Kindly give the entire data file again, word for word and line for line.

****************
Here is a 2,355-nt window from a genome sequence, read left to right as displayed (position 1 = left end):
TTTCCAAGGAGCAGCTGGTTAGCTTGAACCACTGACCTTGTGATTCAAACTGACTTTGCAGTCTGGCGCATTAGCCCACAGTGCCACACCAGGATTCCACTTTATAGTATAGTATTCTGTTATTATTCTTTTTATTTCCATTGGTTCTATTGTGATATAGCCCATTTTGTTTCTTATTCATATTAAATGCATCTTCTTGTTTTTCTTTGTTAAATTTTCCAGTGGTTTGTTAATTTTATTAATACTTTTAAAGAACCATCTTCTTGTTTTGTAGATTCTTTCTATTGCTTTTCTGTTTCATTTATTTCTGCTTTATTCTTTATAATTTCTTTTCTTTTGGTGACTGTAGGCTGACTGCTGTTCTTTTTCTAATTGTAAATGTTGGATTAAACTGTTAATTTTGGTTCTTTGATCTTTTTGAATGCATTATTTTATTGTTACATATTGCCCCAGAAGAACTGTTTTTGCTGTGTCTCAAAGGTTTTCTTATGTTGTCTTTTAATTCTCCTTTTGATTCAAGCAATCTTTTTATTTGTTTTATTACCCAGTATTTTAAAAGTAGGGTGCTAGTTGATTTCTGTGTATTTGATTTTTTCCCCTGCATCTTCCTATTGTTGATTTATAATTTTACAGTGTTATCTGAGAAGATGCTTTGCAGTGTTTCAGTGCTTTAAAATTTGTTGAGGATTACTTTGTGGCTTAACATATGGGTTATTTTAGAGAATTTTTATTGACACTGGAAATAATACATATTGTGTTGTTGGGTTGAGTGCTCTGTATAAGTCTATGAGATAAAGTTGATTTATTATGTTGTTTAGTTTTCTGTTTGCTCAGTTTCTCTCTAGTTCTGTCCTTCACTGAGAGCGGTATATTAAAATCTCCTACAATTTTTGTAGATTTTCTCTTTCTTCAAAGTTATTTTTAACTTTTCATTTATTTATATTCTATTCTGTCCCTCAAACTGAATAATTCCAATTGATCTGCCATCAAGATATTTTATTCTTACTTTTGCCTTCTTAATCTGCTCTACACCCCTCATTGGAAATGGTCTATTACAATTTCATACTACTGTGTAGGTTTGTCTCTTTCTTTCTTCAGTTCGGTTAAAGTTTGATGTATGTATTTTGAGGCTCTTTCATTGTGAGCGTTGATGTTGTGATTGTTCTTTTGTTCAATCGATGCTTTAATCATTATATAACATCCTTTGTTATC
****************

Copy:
Here is a 2,355-nt window from a genome sequence, read left to right as displayed (position 1 = left end):
TTTCCAAGGAGCAGCTGGTTAGCTTGAACCACTGACCTTGTGATTCAAACTGACTTTGCAGTCTGGCGCATTAGCCCACAGTGCCACACCAGGATTCCACTTTATAGTATAGTATTCTGTTATTATTCTTTTTATTTCCATTGGTTCTATTGTGATATAGCCCATTTTGTTTCTTATTCATATTAAATGCATCTTCTTGTTTTTCTTTGTTAAATTTTCCAGTGGTTTGTTAATTTTATTAATACTTTTAAAGAACCATCTTCTTGTTTTGTAGATTCTTTCTATTGCTTTTCTGTTTCATTTATTTCTGCTTTATTCTTTATAATTTCTTTTCTTTTGGTGACTGTAGGCTGACTGCTGTTCTTTTTCTAATTGTAAATGTTGGATTAAACTGTTAATTTTGGTTCTTTGATCTTTTTGAATGCATTATTTTATTGTTACATATTGCCCCAGAAGAACTGTTTTTGCTGTGTCTCAAAGGTTTTCTTATGTTGTCTTTTAATTCTCCTTTTGATTCAAGCAATCTTTTTATTTGTTTTATTACCCAGTATTTTAAAAGTAGGGTGCTAGTTGATTTCTGTGTATTTGATTTTTTCCCCTGCATCTTCCTATTGTTGATTTATAATTTTACAGTGTTATCTGAGAAGATGCTTTGCAGTGTTTCAGTGCTTTAAAATTTGTTGAGGATTACTTTGTGGCTTAACATATGGGTTATTTTAGAGAATTTTTATTGACACTGGAAATAATACATATTGTGTTGTTGGGTTGAGTGCTCTGTATAAGTCTATGAGATAAAGTTGATTTATTATGTTGTTTAGTTTTCTGTTTGCTCAGTTTCTCTCTAGTTCTGTCCTTCACTGAGAGCGGTATATTAAAATCTCCTACAATTTTTGTAGATTTTCTCTTTCTTCAAAGTTATTTTTAACTTTTCATTTATTTATATTCTATTCTGTCCCTCAAACTGAATAATTCCAATTGATCTGCCATCAAGATATTTTATTCTTACTTTTGCCTTCTTAATCTGCTCTACACCCCTCATTGGAAATGGTCTATTACAATTTCATACTACTGTGTAGGTTTGTCTCTTTCTTTCTTCAGTTCGGTTAAAGTTTGATGTATGTATTTTGAGGCTCTTTCATTGTGAGCGTTGATGTTGTGATTGTTCTTTTGTTCAATCGATGCTTTAATCATTATATAACATCCTTTGTTATC